Duvar English & Observatoire de la Turquie Contemporaine, March 12, 2021
Third Annual Fragrance Festival took place on the banks of the Euphrates River, in the city of Halfeti in southeastern Turkey, with experts joining from all different fields. Halfeti has a different microclimate climate than the rest of the region, and many fragrant plants grow in Halfeti as a result of the unique climate and soil factors.The festival aims to promote the rich fragrance culture of the city known for its black roses in the world and is held every year in the first weeks of March, when the endemic flower Mesopotamia Hyacinth begins to bloom.
In online sessions, Prof. Dr. Hasan Akan talked about Halfeti’s ethno-botanics, Fragrance Specialist Vedat Ozan spoke about the relationship between gastronomy and fragrance, Prof. Dr. Mehmet Önal talked about the musk shop found in the Harran excavations, and Perfumer Bihter Türkan Ergül about the fragrance culture in the Ottoman Empire. The walk on the fragrance trail was led by Süleyman Yıldız, a local healer, and academics from Harran University.
Fragrances, flowers are produced for centuries in the southeastern region of Anatolia where the ancient silk road is situated. Despite the conflicts faced by the region for many decades, the region is the growing ground for unique riches from fruits to pistachios to flowers. For instance, sociologue Neşe Özgen commemorates the roses of Nusaybin, a border town in the municipality of Mardin, sharing the border with Qamishli, Syria. In her article on the ancient town’s geopolitical border status over centuries « Nusaybin and the border » she writes: « In an article published in the American Journal of Pharmacy, in 1881, entitled « Rose Oil or Otto of Roses » Charles G.W. Lock writes that Nusaybin has been covered with rose champs in the 14th century. While listing all places, amounts and properties of roses that provided raw material for the rose oil produced in Europe for centuries, especially in Paris, he finds the names of two places praiseworthy for their roses of unique sent, longue stems and dark red colour: Roses of Bulgaria and Nusaybin ».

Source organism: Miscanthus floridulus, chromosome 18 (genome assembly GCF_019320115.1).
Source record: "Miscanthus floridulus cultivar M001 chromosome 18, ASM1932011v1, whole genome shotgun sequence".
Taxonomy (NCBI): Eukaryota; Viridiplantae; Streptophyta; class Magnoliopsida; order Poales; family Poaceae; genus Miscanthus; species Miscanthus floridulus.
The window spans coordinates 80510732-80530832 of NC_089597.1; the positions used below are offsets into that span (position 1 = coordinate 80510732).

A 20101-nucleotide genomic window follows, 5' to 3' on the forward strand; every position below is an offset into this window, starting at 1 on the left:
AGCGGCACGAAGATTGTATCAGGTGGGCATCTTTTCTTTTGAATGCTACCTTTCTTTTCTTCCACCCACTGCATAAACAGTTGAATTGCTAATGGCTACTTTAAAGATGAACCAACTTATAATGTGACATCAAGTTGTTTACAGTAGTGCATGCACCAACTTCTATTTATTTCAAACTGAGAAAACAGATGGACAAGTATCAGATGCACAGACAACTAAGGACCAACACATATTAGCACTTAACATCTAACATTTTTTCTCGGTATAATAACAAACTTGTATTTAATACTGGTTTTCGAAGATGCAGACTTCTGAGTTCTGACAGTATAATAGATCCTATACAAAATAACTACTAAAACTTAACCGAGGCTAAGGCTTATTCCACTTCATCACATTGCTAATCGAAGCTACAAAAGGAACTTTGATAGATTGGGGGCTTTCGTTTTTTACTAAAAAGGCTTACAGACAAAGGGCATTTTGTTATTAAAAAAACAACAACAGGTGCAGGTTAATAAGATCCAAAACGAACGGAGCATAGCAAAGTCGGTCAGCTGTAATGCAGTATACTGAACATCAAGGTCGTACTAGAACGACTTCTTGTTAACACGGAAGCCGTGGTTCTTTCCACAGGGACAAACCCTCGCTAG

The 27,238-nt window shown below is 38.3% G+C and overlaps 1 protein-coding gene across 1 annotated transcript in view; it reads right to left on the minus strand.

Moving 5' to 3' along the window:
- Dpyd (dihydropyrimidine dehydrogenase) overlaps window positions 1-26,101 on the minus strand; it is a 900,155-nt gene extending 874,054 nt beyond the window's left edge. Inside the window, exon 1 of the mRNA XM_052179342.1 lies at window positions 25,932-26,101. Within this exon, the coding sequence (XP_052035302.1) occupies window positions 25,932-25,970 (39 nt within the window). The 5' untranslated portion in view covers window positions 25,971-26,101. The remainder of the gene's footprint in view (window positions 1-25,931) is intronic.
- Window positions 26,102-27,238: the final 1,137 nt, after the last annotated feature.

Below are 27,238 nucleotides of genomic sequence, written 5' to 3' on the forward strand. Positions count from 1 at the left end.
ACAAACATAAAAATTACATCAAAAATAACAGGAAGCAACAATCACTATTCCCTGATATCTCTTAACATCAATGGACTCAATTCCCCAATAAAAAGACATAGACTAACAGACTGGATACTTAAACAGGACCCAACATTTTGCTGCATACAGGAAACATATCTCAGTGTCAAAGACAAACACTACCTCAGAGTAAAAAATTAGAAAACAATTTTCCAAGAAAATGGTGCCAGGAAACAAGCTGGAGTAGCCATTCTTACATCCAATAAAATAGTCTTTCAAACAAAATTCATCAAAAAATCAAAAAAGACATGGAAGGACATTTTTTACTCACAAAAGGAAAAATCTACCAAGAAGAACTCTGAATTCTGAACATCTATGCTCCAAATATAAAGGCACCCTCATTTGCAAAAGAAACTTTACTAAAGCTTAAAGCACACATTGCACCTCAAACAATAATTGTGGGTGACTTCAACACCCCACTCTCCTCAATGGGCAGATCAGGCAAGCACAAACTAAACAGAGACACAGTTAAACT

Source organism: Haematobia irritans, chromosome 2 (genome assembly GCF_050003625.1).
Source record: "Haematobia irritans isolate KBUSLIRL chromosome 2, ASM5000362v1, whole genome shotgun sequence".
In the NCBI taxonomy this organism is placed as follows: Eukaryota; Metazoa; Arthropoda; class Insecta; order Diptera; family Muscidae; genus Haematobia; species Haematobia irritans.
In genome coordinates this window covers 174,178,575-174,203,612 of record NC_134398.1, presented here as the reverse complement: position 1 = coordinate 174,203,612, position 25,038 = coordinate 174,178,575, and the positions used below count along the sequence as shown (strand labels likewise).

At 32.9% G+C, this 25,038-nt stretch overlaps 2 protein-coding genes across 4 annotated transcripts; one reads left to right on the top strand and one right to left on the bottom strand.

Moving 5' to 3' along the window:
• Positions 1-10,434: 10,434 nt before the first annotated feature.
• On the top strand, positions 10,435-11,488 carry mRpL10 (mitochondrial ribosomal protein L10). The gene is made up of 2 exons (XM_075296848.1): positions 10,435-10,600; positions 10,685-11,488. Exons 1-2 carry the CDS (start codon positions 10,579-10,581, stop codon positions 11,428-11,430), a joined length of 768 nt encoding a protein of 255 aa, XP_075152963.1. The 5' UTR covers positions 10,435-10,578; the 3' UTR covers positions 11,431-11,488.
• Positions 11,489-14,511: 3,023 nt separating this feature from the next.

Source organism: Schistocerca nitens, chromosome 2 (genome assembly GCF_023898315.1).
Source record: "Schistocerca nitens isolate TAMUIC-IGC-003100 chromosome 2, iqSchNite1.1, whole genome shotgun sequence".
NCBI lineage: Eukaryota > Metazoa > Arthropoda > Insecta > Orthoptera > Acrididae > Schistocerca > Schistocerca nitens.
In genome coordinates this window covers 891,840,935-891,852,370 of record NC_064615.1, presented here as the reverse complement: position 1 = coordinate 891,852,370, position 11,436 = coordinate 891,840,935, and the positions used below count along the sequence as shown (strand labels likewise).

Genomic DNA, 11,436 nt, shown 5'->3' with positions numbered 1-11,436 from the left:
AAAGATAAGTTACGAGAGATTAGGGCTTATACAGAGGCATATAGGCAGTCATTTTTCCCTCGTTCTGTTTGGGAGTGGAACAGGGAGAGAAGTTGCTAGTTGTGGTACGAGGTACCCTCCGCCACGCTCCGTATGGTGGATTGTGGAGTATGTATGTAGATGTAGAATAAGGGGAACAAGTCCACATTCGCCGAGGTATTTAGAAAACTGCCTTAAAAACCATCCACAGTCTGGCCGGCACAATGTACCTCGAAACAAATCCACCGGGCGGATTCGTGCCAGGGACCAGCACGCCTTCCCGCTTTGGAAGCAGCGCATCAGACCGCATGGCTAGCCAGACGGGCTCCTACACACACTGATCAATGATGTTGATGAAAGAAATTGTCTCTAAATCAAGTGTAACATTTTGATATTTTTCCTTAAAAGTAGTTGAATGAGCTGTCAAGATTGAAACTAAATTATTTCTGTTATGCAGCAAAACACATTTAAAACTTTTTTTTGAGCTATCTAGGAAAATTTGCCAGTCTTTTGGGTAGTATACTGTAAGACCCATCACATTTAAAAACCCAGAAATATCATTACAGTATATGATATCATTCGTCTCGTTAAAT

Nusaybin that has been the crossroad between east and west, north and east is now a closed town in the conflict area. Özgen mentions that the Syrian frontier has the most mines and wire netting among Turkey’s borders(2005) and resumes: « Would Nusaybin smell of that rose again? »